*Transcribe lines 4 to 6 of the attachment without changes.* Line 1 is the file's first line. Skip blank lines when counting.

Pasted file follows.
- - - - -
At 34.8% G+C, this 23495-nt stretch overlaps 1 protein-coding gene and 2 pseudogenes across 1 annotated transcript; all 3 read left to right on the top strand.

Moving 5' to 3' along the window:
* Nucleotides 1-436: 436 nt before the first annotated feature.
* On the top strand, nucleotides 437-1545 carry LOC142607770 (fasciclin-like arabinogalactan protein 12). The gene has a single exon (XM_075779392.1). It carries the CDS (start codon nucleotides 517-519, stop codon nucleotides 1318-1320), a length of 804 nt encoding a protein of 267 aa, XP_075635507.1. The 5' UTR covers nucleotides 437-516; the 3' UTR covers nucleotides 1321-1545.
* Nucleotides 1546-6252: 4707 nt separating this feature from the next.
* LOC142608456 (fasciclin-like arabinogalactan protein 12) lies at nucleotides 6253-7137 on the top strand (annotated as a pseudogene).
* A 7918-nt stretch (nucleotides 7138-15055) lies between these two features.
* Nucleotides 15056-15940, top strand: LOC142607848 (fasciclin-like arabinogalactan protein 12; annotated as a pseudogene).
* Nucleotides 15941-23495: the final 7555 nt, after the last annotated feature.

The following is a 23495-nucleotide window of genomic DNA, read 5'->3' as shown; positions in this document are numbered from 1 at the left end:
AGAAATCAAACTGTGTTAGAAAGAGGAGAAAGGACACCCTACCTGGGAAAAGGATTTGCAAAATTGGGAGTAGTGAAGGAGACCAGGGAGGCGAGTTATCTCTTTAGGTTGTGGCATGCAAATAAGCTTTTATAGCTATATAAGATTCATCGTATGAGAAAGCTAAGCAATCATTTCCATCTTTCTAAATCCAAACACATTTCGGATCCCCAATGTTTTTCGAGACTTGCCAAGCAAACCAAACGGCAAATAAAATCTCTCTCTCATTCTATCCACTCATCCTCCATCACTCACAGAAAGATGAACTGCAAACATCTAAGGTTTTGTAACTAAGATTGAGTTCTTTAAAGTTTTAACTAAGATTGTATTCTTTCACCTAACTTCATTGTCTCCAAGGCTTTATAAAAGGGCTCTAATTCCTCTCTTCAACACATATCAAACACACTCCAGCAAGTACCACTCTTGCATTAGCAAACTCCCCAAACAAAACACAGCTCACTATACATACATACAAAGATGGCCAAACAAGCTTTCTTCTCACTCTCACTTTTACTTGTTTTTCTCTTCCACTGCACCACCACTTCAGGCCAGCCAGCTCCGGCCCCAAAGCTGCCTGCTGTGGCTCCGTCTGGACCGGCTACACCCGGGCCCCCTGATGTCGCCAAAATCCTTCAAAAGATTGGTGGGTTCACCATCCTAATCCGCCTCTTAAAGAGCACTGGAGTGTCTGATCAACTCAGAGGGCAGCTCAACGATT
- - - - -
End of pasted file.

* On the top strand, nucleotides 437-1545 carry LOC142607770 (fasciclin-like arabinogalactan protein 12). The gene has a single exon (XM_075779392.1). It carries the CDS (start codon nucleotides 517-519, stop codon nucleotides 1318-1320), a length of 804 nt encoding a protein of 267 aa, XP_075635507.1. The 5' UTR covers nucleotides 437-516; the 3' UTR covers nucleotides 1321-1545.
* Nucleotides 1546-6252: 4707 nt separating this feature from the next.
* LOC142608456 (fasciclin-like arabinogalactan protein 12) lies at nucleotides 6253-7137 on the top strand (annotated as a pseudogene).